Lastly on this, if the position of the COGIC were correct, there would be the categories of the haves and have nots. Thus, conflicting with Jesus’ prayer in John 17 that the Disciples and subsequent Church be one as the Godhead is one. As this is the case in the COGIC, you will find people rambling off unintelligible phrases (as the gentleman did in the video) in an effort again to fit in and prove they have the Holy Spirit. For Paul and the other New Testament writers, to not have the Holy Spirit, means to not be saved (Romans 8:9) and certainly not everyone would share the same manifestations of the Holy Spirit (1 Corinthians 12-14). Therefore, their theology is flawed and does not warrant the benefit of the doubt in this case.
3. Authority Issues
Another reason I can’t just take their word for it is because their leaders often misuse and abuse their authority. As Pastors and preachers we are commissioned to preach under the Authority of Christ as led by the Holy Spirit but always within the bounds of Scripture. Deviations from this model lead to the abuse of the position and ultimately people. The COGIC has and its leaders are typically great communicators and are very good at persuading and manipulating congregants under the guise of spiritual authority. This came into play during the video when the Bishop made the statement that those who were not celebrating and rejoicing at his command (shouting, whether superficial or not) were considered unbelievers…Unbelievers!!!
Nowhere in Scripture do we find that criteria nor do we see the endowment or exercise of that kind of power. Name driven, celebrity driven, pastor driven denominations like the COGIC tend to create monsters because so much emphasis is placed on the leaders to where their words are presumed infallible and inspired; even above Scripture. We also see in the video the Bishop tell the gentleman to run down the aisle and scream in the camera his new found freedom.
Now I get that in the Bible, there are many examples where prophets and even Jesus asked those being ministered to, to do some odd things. However, those odd things were part of the process of healing, provision, etc. This was not the case in the video. It was more, “do this because I said so. I’m the Bishop!” For this reason I cannot give the COGIC the benefit of the doubt.
The last reason I can’t reasonably take this video to be serious is because somehow or some way it always comes down to money. What do I mean? Well if you attend a COGIC service you better be sure to bring cash. You will be asked to give a tithe, a general offering, a seed offering for your blessing of choice as well as an offering to “bless” the speaker of the hour. Or, depending on the type of service, you will see grand displays/gestures of giving money to others in a very dramatic and public way. Sermons tend to always lead to praising God in expectation of a blessing, often times monetary. People are told they’re supposed to be millionaires and the first step to making that million is to sow a seed. Money drives the end of the sermons, money motivates praise, and money more times than not motivates the preacher to keep going. In the video in question, the Bishop gave the gentleman money not because there was a need per se, but because commitment to Christ leads to spiritual and material blessings. So he says. However, all we can tell is that in a grand display of generosity the Bishop conveniently pulls out a $100 bill and sows into the man and we see others follow suit. No explanation is given, but what’s implied is by following Christ you can expect “stuff” and that when you bless others you can expect to receive a greater blessing in return. The fixation on prosperity and the misnomer that God’s people are supposed to have material wealth often leads people to passionately Perdue the resources of life rather than the Source of life, which is Christ. For this reason and for the aforementioned reasons, there is a place to reasonably doubt the authenticity of the video.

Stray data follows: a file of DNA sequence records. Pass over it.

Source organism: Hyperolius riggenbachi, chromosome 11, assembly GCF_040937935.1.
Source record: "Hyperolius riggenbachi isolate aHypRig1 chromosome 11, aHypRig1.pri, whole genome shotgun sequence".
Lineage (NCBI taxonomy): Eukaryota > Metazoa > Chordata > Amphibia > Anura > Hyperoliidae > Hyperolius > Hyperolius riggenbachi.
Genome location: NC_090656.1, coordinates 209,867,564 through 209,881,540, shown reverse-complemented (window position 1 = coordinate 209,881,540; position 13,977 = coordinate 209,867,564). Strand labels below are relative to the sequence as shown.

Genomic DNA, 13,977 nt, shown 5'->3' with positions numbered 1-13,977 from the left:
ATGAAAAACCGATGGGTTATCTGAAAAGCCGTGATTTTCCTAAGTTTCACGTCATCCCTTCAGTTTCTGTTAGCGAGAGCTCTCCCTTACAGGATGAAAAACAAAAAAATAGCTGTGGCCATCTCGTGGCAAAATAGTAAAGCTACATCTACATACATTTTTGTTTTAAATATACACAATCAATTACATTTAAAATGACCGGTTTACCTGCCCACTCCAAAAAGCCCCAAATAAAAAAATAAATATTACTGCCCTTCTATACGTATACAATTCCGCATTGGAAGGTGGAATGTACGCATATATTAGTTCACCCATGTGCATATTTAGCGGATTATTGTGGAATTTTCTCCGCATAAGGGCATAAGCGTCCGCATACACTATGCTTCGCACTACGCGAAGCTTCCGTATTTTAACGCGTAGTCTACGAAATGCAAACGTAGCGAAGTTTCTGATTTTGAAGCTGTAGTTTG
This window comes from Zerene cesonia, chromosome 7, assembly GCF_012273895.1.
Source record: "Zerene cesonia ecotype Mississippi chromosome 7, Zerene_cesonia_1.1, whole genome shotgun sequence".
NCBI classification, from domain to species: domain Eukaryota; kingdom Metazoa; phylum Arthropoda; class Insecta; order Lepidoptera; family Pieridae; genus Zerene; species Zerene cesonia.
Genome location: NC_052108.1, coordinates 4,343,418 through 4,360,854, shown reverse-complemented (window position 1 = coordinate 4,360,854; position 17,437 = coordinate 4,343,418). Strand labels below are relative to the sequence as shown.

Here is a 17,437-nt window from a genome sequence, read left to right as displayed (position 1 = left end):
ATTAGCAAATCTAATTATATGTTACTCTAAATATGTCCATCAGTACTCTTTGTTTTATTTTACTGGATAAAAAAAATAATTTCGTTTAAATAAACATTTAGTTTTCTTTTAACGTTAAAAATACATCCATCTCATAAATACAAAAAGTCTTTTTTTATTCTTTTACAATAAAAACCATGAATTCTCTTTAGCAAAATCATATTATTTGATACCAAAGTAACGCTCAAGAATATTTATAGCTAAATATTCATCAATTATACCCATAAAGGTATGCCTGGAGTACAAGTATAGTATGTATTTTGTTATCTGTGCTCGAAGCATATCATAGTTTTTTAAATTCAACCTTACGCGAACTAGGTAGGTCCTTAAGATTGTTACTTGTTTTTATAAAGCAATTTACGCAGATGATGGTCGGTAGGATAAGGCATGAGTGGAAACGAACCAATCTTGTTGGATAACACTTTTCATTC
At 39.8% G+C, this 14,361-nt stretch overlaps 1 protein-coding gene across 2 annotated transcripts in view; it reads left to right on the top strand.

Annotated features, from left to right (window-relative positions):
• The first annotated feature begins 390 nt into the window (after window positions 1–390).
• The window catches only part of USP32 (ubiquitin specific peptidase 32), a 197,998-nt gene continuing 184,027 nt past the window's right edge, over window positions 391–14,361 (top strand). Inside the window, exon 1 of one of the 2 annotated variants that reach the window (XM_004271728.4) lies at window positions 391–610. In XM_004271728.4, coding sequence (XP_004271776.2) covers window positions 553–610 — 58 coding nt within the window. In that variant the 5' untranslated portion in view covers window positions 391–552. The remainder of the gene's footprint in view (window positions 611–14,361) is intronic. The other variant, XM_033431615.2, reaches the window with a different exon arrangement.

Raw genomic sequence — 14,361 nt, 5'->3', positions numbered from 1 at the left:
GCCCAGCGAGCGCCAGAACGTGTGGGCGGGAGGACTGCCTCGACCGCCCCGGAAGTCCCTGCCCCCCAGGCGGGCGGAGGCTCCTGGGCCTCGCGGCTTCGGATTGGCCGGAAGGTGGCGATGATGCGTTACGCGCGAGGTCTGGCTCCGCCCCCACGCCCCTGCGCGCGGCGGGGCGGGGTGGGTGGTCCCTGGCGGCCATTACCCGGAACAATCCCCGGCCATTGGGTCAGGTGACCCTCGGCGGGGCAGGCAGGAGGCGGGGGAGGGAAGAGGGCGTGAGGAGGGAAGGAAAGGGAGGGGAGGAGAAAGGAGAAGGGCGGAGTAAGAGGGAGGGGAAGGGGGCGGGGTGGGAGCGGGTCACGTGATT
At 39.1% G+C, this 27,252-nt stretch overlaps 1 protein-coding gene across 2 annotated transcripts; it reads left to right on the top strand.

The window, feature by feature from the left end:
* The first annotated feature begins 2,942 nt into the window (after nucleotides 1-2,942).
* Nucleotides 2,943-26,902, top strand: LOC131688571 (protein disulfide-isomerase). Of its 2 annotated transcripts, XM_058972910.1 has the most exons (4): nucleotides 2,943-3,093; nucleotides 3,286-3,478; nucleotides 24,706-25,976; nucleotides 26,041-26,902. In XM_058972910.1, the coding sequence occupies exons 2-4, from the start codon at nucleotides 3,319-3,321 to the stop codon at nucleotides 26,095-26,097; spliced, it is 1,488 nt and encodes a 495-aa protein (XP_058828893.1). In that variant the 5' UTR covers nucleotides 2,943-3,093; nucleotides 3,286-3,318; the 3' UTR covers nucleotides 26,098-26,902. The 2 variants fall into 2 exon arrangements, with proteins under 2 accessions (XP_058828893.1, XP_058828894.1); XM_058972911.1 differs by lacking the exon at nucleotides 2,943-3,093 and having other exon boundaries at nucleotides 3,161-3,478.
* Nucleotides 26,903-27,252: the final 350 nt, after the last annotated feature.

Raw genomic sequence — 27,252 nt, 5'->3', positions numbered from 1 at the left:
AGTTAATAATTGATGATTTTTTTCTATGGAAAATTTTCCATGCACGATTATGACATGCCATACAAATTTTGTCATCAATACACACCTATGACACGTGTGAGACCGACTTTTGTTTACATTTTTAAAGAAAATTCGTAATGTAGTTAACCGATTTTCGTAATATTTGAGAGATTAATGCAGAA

I know I am treading on dangerous ground by questioning an event like this. I get that. However, I firmly believe that now more than ever, the Church of Jesus Christ (undivided) would do well to exercise discernment as the Day of the Lord draws near. I’ve tried to be fair in my judgment, but from what I know, it’s hard to believe the content of the video. Not because I don’t believe in the power of the Holy Spirit, I do. Not because I don’t believe in the continuation of Spiritual Gifts/Ministry Assignments, I do. Not because I don’t believe members of the COGIC to be authentic believers, I do and know quite a few brothers and sisters who have dedicated their lives to the pursuit of Christ and the furtherance of His Kingdom. I just believe in examining the whole while also viewing the part.
I pray that the gentleman received or receives the deliverance that is promised to those who trust and treasure Christ. It has been happening for 2000 years plus, it has happened to me, and by God’s grace and the effectual, immutable power of the Holy Spirit, it will continue to happen until we see Him (Christ) face to face.